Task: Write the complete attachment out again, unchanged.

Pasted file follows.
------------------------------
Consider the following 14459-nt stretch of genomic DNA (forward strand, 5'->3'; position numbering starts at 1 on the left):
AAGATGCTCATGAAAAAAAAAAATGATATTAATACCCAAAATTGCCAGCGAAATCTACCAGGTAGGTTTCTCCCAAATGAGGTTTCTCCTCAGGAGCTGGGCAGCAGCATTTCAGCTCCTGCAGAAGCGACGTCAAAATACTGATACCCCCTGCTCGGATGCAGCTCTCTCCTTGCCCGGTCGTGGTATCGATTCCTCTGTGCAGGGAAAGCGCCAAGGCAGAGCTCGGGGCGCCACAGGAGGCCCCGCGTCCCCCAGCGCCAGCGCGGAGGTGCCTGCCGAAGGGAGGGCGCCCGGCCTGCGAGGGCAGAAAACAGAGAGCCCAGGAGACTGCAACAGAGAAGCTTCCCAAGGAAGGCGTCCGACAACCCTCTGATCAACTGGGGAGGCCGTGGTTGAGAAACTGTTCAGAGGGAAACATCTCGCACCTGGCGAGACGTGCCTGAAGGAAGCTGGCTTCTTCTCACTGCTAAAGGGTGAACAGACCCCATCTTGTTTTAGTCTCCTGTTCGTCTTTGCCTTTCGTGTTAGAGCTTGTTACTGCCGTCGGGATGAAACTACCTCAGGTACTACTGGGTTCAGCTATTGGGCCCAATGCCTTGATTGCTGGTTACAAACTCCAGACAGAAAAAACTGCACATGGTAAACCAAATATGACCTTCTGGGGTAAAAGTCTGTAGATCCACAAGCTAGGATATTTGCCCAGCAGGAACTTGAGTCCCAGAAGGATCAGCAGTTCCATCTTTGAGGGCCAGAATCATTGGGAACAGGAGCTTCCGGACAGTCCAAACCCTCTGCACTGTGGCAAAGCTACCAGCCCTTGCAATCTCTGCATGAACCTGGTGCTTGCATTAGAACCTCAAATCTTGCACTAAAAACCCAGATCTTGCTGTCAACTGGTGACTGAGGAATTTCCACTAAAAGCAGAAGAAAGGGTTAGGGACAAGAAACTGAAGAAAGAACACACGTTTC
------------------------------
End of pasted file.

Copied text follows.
Consider the following 14459-nt stretch of genomic DNA (forward strand, 5'->3'; position numbering starts at 1 on the left):
AAGATGCTCATGAAAAAAAAAAATGATATTAATACCCAAAATTGCCAGCGAAATCTACCAGGTAGGTTTCTCCCAAATGAGGTTTCTCCTCAGGAGCTGGGCAGCAGCATTTCAGCTCCTGCAGAAGCGACGTCAAAATACTGATACCCCCTGCTCGGATGCAGCTCTCTCCTTGCCCGGTCGTGGTATCGATTCCTCTGTGCAGGGAAAGCGCCAAGGCAGAGCTCGGGGCGCCACAGGAGGCCCCGCGTCCCCCAGCGCCAGCGCGGAGGTGCCTGCCGAAGGGAGGGCGCCCGGCCTGCGAGGGCAGAAAACAGAGAGCCCAGGAGACTGCAACAGAGAAGCTTCCCAAGGAAGGCGTCCGACAACCCTCTGATCAACTGGGGAGGCCGTGGTTGAGAAACTGTTCAGAGGGAAACATCTCGCACCTGGCGAGACGTGCCTGAAGGAAGCTGGCTTCTTCTCACTGCTAAAGGGTGAACAGACCCCATCTTGTTTTAGTCTCCTGTTCGTCTTTGCCTTTCGTGTTAGAGCTTGTTACTGCCGTCGGGATGAAACTACCTCAGGTACTACTGGGTTCAGCTATTGGGCCCAATGCCTTGATTGCTGGTTACAAACTCCAGACAGAAAAAACTGCACATGGTAAACCAAATATGACCTTCTGGGGTAAAAGTCTGTAGATCCACAAGCTAGGATATTTGCCCAGCAGGAACTTGAGTCCCAGAAGGATCAGCAGTTCCATCTTTGAGGGCCAGAATCATTGGGAACAGGAGCTTCCGGACAGTCCAAACCCTCTGCACTGTGGCAAAGCTACCAGCCCTTGCAATCTCTGCATGAACCTGGTGCTTGCATTAGAACCTCAAATCTTGCACTAAAAACCCAGATCTTGCTGTCAACTGGTGACTGAGGAATTTCCACTAAAAGCAGAAGAAAGGGTTAGGGACAAGAAACTGAAGAAAGAACACACGTTTC